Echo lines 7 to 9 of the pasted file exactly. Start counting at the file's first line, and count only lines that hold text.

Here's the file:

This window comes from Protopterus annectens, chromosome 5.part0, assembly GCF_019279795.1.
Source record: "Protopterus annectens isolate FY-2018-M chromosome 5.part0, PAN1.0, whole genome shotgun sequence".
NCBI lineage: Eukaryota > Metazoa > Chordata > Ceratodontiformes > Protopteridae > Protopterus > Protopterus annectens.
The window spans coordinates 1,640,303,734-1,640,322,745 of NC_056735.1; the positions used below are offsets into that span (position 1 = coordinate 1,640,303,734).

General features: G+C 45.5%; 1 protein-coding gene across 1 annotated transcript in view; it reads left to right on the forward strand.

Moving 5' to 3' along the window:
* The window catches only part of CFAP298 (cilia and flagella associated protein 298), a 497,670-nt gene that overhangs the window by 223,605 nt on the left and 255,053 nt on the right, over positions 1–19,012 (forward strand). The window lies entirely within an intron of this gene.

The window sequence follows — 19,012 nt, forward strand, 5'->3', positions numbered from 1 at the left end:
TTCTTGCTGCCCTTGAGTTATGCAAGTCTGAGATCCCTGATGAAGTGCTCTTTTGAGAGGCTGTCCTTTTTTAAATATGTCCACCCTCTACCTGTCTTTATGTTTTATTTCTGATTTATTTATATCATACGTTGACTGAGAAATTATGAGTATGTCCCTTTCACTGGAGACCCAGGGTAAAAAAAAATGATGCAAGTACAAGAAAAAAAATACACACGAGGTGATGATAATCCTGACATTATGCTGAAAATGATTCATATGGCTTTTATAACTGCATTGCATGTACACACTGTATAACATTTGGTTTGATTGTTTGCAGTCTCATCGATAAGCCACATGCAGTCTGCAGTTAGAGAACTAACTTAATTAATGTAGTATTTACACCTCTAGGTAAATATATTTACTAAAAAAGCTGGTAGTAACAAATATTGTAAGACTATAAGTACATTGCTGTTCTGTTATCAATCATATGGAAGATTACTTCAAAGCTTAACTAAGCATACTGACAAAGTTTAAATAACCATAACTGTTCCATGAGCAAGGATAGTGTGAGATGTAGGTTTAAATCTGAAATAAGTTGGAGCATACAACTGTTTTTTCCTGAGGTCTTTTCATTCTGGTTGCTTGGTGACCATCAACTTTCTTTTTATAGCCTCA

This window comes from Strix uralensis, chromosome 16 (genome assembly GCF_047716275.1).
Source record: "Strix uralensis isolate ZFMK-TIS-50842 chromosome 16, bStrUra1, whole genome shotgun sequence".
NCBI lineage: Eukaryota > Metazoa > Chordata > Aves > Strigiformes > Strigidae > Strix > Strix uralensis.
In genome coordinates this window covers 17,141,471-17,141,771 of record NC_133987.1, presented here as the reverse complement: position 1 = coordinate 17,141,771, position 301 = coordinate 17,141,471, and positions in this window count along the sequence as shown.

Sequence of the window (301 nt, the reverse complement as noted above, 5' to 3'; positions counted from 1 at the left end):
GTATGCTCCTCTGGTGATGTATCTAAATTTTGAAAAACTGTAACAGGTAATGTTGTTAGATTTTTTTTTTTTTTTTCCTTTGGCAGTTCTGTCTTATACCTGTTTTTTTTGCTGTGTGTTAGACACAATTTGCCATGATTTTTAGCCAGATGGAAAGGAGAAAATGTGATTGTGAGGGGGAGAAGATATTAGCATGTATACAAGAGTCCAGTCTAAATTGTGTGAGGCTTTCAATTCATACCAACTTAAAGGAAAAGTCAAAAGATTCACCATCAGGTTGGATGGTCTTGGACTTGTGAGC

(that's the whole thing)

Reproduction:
* The window catches only part of CFAP298 (cilia and flagella associated protein 298), a 497,670-nt gene that overhangs the window by 223,605 nt on the left and 255,053 nt on the right, over positions 1–19,012 (forward strand). The window lies entirely within an intron of this gene.

The window sequence follows — 19,012 nt, forward strand, 5'->3', positions numbered from 1 at the left end:
TTCTTGCTGCCCTTGAGTTATGCAAGTCTGAGATCCCTGATGAAGTGCTCTTTTGAGAGGCTGTCCTTTTTTAAATATGTCCACCCTCTACCTGTCTTTATGTTTTATTTCTGATTTATTTATATCATACGTTGACTGAGAAATTATGAGTATGTCCCTTTCACTGGAGACCCAGGGTAAAAAAAAATGATGCAAGTACAAGAAAAAAAATACACACGAGGTGATGATAATCCTGACATTATGCTGAAAATGATTCATATGGCTTTTATAACTGCATTGCATGTACACACTGTATAACATTTGGTTTGATTGTTTGCAGTCTCATCGATAAGCCACATGCAGTCTGCAGTTAGAGAACTAACTTAATTAATGTAGTATTTACACCTCTAGGTAAATATATTTACTAAAAAAGCTGGTAGTAACAAATATTGTAAGACTATAAGTACATTGCTGTTCTGTTATCAATCATATGGAAGATTACTTCAAAGCTTAACTAAGCATACTGACAAAGTTTAAATAACCATAACTGTTCCATGAGCAAGGATAGTGTGAGATGTAGGTTTAAATCTGAAATAAGTTGGAGCATACAACTGTTTTTTCCTGAGGTCTTTTCATTCTGGTTGCTTGGTGACCATCAACTTTCTTTTTATAGCCTCA